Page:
By Julia Feeser
Okay, so you’ve decided to wait to have sex.
Good for you! Ten gold stars for you!
Unfortunately (and fortunately!), there’s more to waiting for sex than just waiting for sex.
And soon or later what you’re going to realize if you haven’t already is that waiting for sex is no picnic. It’s difficult, challenging, and will probably make you really, really frustrated and/or questioning your judgement at some point.
One of the most common questions I hear from students is, “How do you actually wait to have sex? What are the practical steps you have to take in order to make this happen?”
Luckily, although you will more than likely encounter a few convoluted and not so black and white situations when it comes to waiting to have sex, there are a few practical things you can do to help yourself and others along the way:
Date the right kinds of people.
Waiting for sex doesn’t mean you can’t date! Seriously. It doesn’t mean you can’t hang out alone ever or kiss or even fall in love. You can do all these things, and sex doesn’t need to be part of the equation. However, part of making this happen is choosing people to date who feel the same way about waiting as you do.
If you’re working toward this mutual goal that you both have decided on, not contingent on simply just going along with what the other person wants, waiting for sex is going to get a lot easier. If you’re dating someone who is awesome but doesn’t necessarily want to wait, eventually what you’ll find is that you can only go so far physically before tension sets in.
Free yourself of this early on by being intentional about who you date and what values they hold.
Be honest about your frustrations.
Yes, at some point, you will be mad that you are not having sex (especially if you’re waiting a long time). You will feel frustrated you can’t express your physical desires in that way, and you will probably struggle with the fact that you may be in a relationship with someone you love and you cannot have sex with them. Yep, frustrating.
So it’s really important to not gloss over these feelings. Be honest. Tell someone. Find a person you trust who is not your significant other and tell them what you’re struggling with. The longer we pretend everything’s all right, the longer we put off actually dealing with the problem and finding a solution or advice.
Plus, as with any type of long-term goal, you’ll need people along the way to keep you accountable and encouraged. You can’t go it alone, and you shouldn’t have to.
Know your boundaries before you’re alone watching Netflix.
It’s pretty difficult in the heat of the moment to use your brain and say, “Oh, wait, we probably should’ve stopped somewhere around 10 minutes ago.”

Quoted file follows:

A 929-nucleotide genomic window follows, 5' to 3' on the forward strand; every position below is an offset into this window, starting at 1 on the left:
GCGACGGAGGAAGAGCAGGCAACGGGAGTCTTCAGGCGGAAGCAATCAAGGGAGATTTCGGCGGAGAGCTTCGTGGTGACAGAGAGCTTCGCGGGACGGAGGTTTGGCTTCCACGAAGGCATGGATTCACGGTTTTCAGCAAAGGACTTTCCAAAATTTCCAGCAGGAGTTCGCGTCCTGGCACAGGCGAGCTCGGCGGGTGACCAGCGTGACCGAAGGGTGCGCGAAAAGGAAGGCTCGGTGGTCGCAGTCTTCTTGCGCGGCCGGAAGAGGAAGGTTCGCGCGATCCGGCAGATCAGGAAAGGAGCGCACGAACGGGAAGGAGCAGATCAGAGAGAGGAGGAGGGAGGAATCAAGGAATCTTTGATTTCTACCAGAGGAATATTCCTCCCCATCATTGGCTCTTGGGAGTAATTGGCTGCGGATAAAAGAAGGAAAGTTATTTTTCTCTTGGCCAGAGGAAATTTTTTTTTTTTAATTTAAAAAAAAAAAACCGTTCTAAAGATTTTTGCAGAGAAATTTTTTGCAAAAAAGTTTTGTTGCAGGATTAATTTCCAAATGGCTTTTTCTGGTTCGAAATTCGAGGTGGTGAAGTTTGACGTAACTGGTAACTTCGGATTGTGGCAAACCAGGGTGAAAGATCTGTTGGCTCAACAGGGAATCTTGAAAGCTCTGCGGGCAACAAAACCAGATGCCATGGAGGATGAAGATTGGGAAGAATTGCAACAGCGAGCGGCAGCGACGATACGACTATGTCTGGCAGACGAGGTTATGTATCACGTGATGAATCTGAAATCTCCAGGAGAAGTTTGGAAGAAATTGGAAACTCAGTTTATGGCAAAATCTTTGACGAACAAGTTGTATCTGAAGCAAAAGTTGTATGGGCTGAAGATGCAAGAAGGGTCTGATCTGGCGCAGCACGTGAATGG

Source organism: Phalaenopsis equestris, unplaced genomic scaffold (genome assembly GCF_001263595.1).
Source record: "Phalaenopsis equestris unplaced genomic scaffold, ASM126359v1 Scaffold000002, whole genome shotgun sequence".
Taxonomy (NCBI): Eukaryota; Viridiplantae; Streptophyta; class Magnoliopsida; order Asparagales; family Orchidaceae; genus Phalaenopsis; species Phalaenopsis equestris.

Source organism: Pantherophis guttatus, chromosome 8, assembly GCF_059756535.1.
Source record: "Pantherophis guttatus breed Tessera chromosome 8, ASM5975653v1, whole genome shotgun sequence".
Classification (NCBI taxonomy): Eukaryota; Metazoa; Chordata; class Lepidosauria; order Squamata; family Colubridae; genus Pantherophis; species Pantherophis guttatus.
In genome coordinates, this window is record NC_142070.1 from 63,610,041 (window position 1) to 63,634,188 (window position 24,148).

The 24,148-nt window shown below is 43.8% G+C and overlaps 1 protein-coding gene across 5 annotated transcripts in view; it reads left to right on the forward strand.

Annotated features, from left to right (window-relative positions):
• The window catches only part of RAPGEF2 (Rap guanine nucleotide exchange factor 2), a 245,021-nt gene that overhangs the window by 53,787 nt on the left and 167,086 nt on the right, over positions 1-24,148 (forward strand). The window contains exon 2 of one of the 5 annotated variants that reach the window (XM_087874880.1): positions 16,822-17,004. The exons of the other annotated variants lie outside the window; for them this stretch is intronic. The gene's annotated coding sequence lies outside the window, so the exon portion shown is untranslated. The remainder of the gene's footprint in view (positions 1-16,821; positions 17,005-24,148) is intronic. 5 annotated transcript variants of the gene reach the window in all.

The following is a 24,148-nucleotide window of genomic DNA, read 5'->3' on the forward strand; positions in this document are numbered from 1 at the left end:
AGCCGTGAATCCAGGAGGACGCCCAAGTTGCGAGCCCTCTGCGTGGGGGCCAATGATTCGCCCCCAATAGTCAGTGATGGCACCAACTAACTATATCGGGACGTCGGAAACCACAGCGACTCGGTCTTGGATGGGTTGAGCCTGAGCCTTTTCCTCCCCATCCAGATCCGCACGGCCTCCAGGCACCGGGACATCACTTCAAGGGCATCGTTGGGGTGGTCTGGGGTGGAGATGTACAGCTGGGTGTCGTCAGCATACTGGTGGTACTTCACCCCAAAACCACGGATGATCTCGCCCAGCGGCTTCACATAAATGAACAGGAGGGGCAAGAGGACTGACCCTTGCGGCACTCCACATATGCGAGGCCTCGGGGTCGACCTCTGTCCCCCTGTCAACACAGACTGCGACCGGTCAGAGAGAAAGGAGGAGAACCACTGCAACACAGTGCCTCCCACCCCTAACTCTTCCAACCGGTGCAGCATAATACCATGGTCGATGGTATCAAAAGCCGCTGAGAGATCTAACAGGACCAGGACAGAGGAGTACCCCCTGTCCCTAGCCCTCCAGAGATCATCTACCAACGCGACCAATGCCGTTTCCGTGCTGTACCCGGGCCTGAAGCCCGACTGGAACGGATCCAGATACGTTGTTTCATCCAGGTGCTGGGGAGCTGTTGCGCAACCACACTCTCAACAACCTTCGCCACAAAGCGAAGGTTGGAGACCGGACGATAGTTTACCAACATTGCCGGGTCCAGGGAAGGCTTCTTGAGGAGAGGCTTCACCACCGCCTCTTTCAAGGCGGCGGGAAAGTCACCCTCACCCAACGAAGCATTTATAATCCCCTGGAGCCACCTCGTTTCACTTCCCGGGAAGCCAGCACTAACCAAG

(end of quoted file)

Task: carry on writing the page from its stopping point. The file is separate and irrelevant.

If you’re someone who is waiting to have sex, you’re going to need to know yourself well enough to know how far you can go physically before you won’t be able to resist just going all the way anymore. Because the farther you go, the harder it will be to stop.
So help yourself out by thinking through where you’re going to draw the line. Will it be at kissing? Will it be at some touching? Know beforehand and don’t try to decide once it’s already happening – believe me, your boundaries will get blurry fast if you don’t have a clear picture going in of what they should be.
Oh, and this is the part of the relationship where you have to have a super-romantic conversation explaining in very clear language where your physical boundaries are. Not exactly a sexy conversation, but it will benefit you both.
Understand the purpose of waiting.
If you’re waiting just because someone told you it was a good idea, or because you think you’ll get in trouble if you don’t, or your sole mission is, “I’m just going to not have sex,” you’re going to have a difficult time sticking to that commitment.
Waiting without purpose isn’t waiting, it’s just biding your time. (Tweet this!)
Waiting is so much more than just following a set of do’s and don’ts when it comes to sex. Waiting should be the outcome of a deep, personal desire to pursue life goals and love freely without the added burdens that sex can bring emotionally and physically.
When we choose to wait to have sex, we reflect who we know God to be – a God of love, trust, and intense passion for our utmost good. (Tweet this!) One who created sex to be experienced inside marriage because he knows that’s where true life and true sexual and emotional intimacy can be found.
If you’re trying to wait without this kind of purpose, you won’t wait.
Know that waiting is possible, even when it’s difficult. And having real, practical steps in place will make all the difference.